PhotoA few months ago, we reported on how Coca-Cola was responding to criticism of its research funding. Basically, the company had come under fire for bankrolling studies that showed that obesity was mainly caused by sedentary lifestyle choices and not by the amount of calories a person consumed.

The company even went so far as to launch a website to explain its research funding (i.e. where it was spending its money and how much). Coca-cola defended its funding of groups like the Global Energy Balance Network (GEBN), saying that “our engagement and financial support of these well-respected experts, institutions and organizations were made with the best of intentions – to inform our business, support our local communities and support solutions to the public health issues facing people across the United States and around the world.”

Well, it seems that this patronage may not have been so well-intentioned after all. Emails uncovered by the Associated Press (AP) appear to show that the research done by GEBN was heavily influenced by its relationship with Coca-Cola.

Extensive involvement

The emails that the AP exposed show correspondence between James Hill, GEBN president and a Colorado med school professor, and Rhona Applebaum, the chief health and science officer for Coca-Cola. John Peters, another leader at GEBN, is also included in some of the emails.

The emails show that Coca-Cola funded GEBN research so that they could stress how important diet and exercise are – but they also wanted the blame shifted off of their company. In October of 2012, Hill received an email from Applebaum saying that they would be sending a “stimulus package” to GEBN. She says those working on the project will need to be open about collaboration with private industry and that this collaboration is “non-negotiable.”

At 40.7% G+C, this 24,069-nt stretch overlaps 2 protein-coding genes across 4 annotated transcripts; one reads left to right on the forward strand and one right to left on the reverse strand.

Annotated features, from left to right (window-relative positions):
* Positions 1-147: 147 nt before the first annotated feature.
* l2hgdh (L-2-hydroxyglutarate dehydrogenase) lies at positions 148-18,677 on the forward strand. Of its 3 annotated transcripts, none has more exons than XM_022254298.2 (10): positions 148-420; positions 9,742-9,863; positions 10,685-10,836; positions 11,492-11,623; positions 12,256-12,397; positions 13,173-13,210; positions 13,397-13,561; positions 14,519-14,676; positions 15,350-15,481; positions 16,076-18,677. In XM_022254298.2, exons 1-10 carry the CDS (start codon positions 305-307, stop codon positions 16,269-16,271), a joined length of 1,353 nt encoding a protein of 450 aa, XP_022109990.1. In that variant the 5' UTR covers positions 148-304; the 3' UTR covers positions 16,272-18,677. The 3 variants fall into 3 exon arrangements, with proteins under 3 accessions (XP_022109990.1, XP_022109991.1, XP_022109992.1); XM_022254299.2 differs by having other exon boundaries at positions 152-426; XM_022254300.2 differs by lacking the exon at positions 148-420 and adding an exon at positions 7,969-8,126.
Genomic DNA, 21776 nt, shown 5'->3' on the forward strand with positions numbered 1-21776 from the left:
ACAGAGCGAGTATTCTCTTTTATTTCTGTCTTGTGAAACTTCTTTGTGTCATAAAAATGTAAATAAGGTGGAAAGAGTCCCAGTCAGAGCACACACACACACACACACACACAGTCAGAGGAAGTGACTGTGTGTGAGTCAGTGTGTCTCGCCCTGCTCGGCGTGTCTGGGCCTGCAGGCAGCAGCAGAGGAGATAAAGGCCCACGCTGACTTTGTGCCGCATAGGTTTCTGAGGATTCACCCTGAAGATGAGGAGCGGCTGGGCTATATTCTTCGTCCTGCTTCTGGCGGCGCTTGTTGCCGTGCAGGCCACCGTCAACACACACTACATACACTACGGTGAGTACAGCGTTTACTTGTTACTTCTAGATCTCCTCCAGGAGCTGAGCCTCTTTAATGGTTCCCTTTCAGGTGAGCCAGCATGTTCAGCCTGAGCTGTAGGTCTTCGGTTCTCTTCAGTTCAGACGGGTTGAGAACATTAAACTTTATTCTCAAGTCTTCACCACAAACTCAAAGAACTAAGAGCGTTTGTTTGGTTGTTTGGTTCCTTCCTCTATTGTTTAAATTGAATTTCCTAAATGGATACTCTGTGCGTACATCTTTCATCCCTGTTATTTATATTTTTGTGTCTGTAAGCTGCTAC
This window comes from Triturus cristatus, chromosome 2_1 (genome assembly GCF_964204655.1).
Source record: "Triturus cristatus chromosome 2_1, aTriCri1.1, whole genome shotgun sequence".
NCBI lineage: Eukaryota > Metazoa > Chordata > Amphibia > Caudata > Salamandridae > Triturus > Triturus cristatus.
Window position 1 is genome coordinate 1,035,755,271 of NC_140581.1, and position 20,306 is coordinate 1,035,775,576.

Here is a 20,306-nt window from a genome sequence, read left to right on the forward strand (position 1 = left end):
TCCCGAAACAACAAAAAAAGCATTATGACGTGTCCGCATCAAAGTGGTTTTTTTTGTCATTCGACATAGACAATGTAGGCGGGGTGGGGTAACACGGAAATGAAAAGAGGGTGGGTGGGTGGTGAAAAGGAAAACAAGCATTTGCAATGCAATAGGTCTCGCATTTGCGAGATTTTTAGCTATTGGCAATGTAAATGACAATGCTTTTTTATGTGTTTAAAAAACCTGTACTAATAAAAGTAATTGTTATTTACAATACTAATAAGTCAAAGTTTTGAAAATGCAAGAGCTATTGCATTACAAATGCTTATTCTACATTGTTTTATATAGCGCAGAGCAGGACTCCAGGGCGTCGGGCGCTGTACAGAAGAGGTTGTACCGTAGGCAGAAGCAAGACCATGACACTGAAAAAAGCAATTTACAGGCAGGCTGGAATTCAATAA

In November of 2012, Applebaum emailed Hill and Peters about questions the media had been asking about the Coke-funded study. She offers the two GEBN leaders media training as well, stating that “all our folks receive it.”

In July of 2014, Applebaum compares the GEBN research to a political campaign. “We will develop, deploy and evolve a powerful and multi-facted strategy to counter radical organizations and their proponents,” she said. She later states that the company's hope was to make GEBN “the place the media goes to for comment on any obesity issue.”

Emails were sent back and forth between Applebaum, Hill, and Peters well into 2015. A description of each can be found here.

Importance of impartiality

This level of involvement with GEBN shows that Coca-cola was much more involved in the group's research than simply sending them money. It was not just a one-way street either; GEBN showed that it supported Coca-cola as well.

“It is not fair that Coca-Cola is signaled out as the #1 villain in the obesity world, but that is the situation and makes this your issue whether you like it or not . . . I want to help your company avoid the image of being a problem in peoples' lives and back to a being a company that brings important and fun things to them,” wrote Hill in an email to a Coke executive.

A basic tenet of scientific rsearch is that it should remain impartial and that finds should not be “influenced by particular perspectives, value commitments, community bias or personal interests,” as the Stanford Encyclopedia of Philosophy puts it. 

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